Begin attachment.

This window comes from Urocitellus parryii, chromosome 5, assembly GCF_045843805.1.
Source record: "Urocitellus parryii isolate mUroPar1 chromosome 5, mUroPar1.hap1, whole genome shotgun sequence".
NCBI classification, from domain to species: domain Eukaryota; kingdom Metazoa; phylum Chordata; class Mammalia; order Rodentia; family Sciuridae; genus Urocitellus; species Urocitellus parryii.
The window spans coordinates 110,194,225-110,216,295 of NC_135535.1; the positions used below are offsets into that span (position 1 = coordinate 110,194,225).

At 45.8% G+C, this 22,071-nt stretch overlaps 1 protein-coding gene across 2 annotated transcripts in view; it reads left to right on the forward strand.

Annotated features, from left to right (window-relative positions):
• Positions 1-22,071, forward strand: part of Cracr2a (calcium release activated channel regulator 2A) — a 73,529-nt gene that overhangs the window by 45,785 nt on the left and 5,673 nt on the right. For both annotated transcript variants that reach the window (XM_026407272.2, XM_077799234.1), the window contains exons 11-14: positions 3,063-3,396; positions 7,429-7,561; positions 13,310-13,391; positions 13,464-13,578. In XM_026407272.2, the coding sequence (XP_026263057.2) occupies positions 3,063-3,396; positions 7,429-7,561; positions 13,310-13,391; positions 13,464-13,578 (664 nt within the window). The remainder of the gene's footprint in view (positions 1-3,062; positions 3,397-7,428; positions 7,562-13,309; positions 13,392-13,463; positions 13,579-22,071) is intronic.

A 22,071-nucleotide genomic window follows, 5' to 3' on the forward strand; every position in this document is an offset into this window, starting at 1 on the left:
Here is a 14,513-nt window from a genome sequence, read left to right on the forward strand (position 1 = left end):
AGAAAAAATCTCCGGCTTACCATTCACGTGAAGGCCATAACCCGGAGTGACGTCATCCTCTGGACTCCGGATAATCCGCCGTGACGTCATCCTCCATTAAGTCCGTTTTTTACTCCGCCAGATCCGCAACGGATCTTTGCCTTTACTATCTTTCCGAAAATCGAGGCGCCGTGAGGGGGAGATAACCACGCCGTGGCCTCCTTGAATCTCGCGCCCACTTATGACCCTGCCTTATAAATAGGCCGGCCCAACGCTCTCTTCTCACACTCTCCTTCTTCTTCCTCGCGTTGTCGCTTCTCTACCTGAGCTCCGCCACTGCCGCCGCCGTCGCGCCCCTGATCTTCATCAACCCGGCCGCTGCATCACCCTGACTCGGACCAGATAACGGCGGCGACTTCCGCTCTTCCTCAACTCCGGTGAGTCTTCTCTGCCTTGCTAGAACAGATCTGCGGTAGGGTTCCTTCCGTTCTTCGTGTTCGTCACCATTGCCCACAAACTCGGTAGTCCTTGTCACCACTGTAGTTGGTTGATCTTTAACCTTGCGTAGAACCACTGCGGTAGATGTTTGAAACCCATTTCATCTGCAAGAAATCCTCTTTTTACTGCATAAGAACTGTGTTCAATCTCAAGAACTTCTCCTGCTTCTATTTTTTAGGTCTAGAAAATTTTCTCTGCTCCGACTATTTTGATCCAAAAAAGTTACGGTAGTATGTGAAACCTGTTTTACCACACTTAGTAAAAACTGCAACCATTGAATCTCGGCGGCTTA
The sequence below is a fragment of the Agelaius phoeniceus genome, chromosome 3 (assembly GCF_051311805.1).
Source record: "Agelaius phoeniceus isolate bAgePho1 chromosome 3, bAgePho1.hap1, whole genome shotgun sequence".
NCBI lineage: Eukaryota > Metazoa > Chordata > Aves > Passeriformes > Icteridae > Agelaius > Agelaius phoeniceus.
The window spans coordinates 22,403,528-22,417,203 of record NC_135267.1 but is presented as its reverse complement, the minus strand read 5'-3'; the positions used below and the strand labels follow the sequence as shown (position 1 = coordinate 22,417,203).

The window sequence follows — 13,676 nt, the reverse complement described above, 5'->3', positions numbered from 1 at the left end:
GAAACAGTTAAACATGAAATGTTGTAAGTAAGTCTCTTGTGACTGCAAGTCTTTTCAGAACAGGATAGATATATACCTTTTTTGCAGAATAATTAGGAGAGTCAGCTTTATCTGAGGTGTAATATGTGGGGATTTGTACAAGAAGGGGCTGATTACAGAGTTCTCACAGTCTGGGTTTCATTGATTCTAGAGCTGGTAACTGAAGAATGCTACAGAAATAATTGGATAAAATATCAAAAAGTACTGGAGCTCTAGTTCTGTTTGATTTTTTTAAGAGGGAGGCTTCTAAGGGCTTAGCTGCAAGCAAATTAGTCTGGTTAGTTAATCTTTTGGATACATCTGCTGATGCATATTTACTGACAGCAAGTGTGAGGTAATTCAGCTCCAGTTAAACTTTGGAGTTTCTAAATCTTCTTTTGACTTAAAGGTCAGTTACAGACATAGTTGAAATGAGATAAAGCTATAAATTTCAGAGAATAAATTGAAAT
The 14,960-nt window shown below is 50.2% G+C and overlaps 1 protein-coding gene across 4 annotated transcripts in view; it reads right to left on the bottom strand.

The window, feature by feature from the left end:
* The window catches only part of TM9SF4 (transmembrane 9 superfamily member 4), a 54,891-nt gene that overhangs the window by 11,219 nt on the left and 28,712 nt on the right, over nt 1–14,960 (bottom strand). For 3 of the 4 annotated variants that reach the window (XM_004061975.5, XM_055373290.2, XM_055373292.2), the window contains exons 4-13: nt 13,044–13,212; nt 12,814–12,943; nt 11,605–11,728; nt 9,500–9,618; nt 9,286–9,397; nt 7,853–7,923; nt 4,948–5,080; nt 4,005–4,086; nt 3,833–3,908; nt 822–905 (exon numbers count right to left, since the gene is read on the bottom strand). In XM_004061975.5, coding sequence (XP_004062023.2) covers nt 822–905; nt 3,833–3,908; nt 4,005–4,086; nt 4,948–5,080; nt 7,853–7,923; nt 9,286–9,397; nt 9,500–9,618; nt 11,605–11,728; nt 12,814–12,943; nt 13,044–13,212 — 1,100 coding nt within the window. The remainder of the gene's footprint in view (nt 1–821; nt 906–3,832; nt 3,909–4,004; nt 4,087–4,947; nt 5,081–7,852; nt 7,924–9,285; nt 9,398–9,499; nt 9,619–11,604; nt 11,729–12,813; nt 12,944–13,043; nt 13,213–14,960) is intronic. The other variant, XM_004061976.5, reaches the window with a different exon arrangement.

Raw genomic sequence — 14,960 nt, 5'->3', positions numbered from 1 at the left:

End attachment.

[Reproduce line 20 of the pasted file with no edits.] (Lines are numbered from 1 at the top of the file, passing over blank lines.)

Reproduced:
Raw genomic sequence — 14,960 nt, 5'->3', positions numbered from 1 at the left: